428 F.2d 274 (6th Cir. 1970), 19716, Hogg v. United States

CourtUnited States Courts of Appeals. United States Court of Appeals (6th Circuit)
Citation428 F.2d 274
Date24 June 1970
PartiesJames Steven HOGG, Plaintiff-Appellee, v. UNITED STATES of America, Defendant-Appellant.
Docket Number19716.

Page 274

428 F.2d 274 (6th Cir. 1970)

James Steven HOGG, Plaintiff-Appellee,

v.

UNITED STATES of America, Defendant-Appellant.

No. 19716.

United States Court of Appeals, Sixth Circuit.

June 24, 1970

As Amended Aug. 14, 1970.

Page 275

Stuart A. Smith, Atty., Dept. of Justice, Washington, D.C., for defendant-appellant; Johnnie M. Walters, Asst. Atty. Gen., Meyer Rothwacks, Joseph M. Howard, Harry Marselli, Attys., Dept. of Justice, Washington, D.C., on brief; George I. Cline, U.S. Atty., Lexington, Ky., of counsel.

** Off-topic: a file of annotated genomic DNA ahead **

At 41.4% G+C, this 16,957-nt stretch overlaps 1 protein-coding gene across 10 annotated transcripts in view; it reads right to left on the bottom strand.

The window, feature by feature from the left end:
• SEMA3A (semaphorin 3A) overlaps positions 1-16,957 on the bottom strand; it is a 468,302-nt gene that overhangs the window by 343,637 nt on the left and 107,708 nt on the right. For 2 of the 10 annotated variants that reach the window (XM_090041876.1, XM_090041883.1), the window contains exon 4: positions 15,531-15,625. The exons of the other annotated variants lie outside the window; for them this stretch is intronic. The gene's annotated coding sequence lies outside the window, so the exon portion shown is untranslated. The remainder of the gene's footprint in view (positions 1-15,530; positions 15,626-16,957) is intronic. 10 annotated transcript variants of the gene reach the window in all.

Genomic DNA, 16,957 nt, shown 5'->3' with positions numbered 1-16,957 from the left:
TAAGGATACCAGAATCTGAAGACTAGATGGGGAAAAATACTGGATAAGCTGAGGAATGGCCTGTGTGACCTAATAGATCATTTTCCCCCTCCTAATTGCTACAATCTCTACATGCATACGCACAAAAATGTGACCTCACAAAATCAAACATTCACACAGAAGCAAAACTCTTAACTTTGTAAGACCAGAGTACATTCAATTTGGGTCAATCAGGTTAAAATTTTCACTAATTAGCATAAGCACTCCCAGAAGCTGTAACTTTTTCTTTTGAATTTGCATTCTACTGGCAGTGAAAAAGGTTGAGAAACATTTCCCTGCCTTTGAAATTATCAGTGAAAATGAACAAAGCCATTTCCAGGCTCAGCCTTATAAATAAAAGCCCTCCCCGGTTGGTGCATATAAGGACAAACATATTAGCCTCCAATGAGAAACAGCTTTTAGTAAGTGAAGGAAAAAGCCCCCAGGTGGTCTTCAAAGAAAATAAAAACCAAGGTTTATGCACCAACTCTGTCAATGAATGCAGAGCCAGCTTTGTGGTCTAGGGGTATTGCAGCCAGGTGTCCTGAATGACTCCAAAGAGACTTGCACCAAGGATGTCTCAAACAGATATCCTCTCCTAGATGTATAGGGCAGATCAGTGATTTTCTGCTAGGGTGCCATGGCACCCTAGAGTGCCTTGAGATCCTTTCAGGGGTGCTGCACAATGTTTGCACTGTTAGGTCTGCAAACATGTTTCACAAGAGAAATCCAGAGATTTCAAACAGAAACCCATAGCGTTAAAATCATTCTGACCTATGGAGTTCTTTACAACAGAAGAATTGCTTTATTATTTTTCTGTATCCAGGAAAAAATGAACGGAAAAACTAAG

S. Russell Smith, Louisville, Ky., for plaintiff-appellee; M. K. Gilbert, III, Louisville, Ky., on brief; Smith & Smith, Louisville, Ky., of counsel.

Before PHILLIPS, Chief Judge, EDWARDS, Circuit Judge, and O'SULLIVAN, Senior Circuit Judge.

PHILLIPS, Chief Judge.

This appeal by the Government is from a judgment in favor of the taxpayer for a refund of income taxes, penalties and interest for the years 1959 through 1963, in the total amount of $32,968.34 plus statutory interest.

The judgment is based upon the verdict of the jury, which answered affirmatively the following interrogatory: